Macroinvertebrates are important contributors to a river food web’s functioning and stability (important aspects that comprise ecosystem health). However, not all macroinvertebrates are equal contributors, contrast those presented in figure 10. Some invertebrates are more energetically rewarding with lower foraging costs for fish. Maintaining the diversity of these energetically rewarding invertebrates is important for the stability of fish diet. Large grazers are also important for down-cutting periphyton. Rivers with good water quality are dominated 14 by mayflies, stoneflies and caddisflies, whereas rivers with poor water quality are dominated by worms, snails and midges and do not support the same abundance, biomass or diversity of fish that the former communities do. Fish that feed on poor invertebrate communities become stressed, susceptible to disease and develop poor condition as a result of undesirable dietary changes (Dean & Richardson, 1999; Franklin, 2013).”

A more elaborate explanation found within my Evidence in Chief.

Natural flow variation needed for rivers

Published in the Gisbourne herald by Michael Nielson:

http://gisborneherald.co.nz/environment/2513506-135/doc-calls-to-protect-river-flows

“…natural “flow variability” … is… essential to the life-supporting capacity and ecosystems in freshwater, yet it was increasingly disrupted by human activity, largely via water abstraction, barriers, deforestation and climate change.

Certain species live between the rocks, yet during low flow sediment can build up in these areas and they need larger-than-normal flows to flush it out.

Any measures that would steady the flows of rivers, especially those with slow flow, could prevent sediment build up from flushing away and affect the ecosystems.

“Flushes and floods are essential for maintaining habitat in rivers, especially slow flowing rivers,” said Mr Canning.

Many native fish species, including eels and five whitebait species, rely on river flows for migration and reproduction. The flow needs to be continuous and connect with the sea for them to complete their lifecycles.

High flow increases dissolved oxygen in the river and decreases rock slime (periphyton) build-up.”

Their comment on high flows increasing dissolved oxygen isn’t quite right. Rivers naturally experience a certain level of diurnal dissolved oxygen fluctuation as algae becomes a net producer of oxygen during the day and net user of oxygen at night. However, when algae growth becomes prolific the lower layers begin to rot and the bacterial decomposition uses high volumes of oxygen; at night time this oxygen can cause dissolved oxygen to plummet to stressful or even fatal levels. During the day time, excessive oxygen fixation may supersaturate water resulting in fish and invertebrates developing air embolisms which may be stressful for aquatic life. Regular floods scour algae/periphyton/slime from rocks and prevent it from building up to stressful levels.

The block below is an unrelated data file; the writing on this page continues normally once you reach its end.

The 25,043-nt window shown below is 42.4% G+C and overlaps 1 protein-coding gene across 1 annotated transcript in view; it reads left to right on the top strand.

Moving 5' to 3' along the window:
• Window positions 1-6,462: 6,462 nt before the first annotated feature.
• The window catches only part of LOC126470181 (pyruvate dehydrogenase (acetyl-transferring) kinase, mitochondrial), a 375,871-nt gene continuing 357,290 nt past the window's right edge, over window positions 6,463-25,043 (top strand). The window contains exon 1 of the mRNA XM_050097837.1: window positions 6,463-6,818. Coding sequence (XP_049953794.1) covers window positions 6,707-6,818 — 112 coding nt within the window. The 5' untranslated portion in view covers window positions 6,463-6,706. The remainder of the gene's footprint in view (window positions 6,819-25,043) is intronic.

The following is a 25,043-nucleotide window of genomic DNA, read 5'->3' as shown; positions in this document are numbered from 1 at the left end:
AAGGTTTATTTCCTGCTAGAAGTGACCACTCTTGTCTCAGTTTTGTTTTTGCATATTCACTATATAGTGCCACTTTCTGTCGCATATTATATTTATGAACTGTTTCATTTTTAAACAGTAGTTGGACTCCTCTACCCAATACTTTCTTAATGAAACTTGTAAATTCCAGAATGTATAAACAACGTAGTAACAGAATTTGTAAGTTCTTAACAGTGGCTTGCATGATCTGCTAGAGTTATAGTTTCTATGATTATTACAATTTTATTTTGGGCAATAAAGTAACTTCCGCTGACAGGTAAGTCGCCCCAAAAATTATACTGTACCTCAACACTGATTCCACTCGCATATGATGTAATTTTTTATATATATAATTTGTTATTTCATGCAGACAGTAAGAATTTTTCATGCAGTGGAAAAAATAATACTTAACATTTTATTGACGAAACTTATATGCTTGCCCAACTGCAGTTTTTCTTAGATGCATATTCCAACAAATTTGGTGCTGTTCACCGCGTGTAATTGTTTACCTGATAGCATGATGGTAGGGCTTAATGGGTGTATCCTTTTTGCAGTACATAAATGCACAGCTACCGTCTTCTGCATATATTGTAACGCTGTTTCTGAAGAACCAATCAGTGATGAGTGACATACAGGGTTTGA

A reply to: “Malcolm Lumsden: Who is the greater polluter, cows or people?”

Recently the New Zealand Herald published an article by Malcolm Lumsden that subjectively compares pollution by people with dairy cows.

The original article can be found at:

http://www.nzherald.co.nz/nz/news/article.cfm?c_id=1&objectid=11789175

Here I provide a rebuttal to his alternative facts:

Whilst his claim that over the women in question’s lifetime that she will produce the same amount of pee and poo as one cow is probably correct, he does not make a fair comparison; when one cow dies there is another taking its place – over the women’s life time there will be 11 cows worth of poo and pee not one (assuming a one-one comparison).

He claims that the Waikato River is the “fourth cleanest in world.” Can he please provide evidence for this? I am unaware of a study that compares the water quality of all rivers in the world and it’s unclear by what parameters he is making his judgement. In terms of nitrates, dissolved oxygen fluctuation, sediment and MCI (measure of aquatic bug health), there are numerous rivers throughout New Zealand that exceed the Waikato River in water quality.

He’s right that Daisy the cow will spread her poos and pees on the land where it gets filtered. However, the amount of filtering that happens is small. Cow pee has a higher concentration than human pee and gets dumped on a very small patch of land. The grass and soil microbes can only assimilate a small portion of it; the rest travels through the soil into our waterways where it fuels algae growth. As for most towns in NZ, the wastewater treatment process is a lot more involved than simply removing the solids and pipe discharges are being replaced rapidly with land based discharges. By way of example, the nutrient loads in rivers in the Manawatū confirm the correlations with land use and reveal that the majority of nutrients in lowland rivers come from diffuse sources rather than point sources (out of pipe).  The Manawatū River at the gorge carries 2280 tonnes of nitrogen, of which only 1.2 per cent (29 tonnes) is from point sources, and 54 tonnes of phosphorus, of which 13 per cent (7 tonnes) is from point source origin; the rest is from diffuse sources, which is almost completely from agriculture (Ballantine & Davies-Colley, 2009; Roygard, Mcarthur & Clarke, 2012).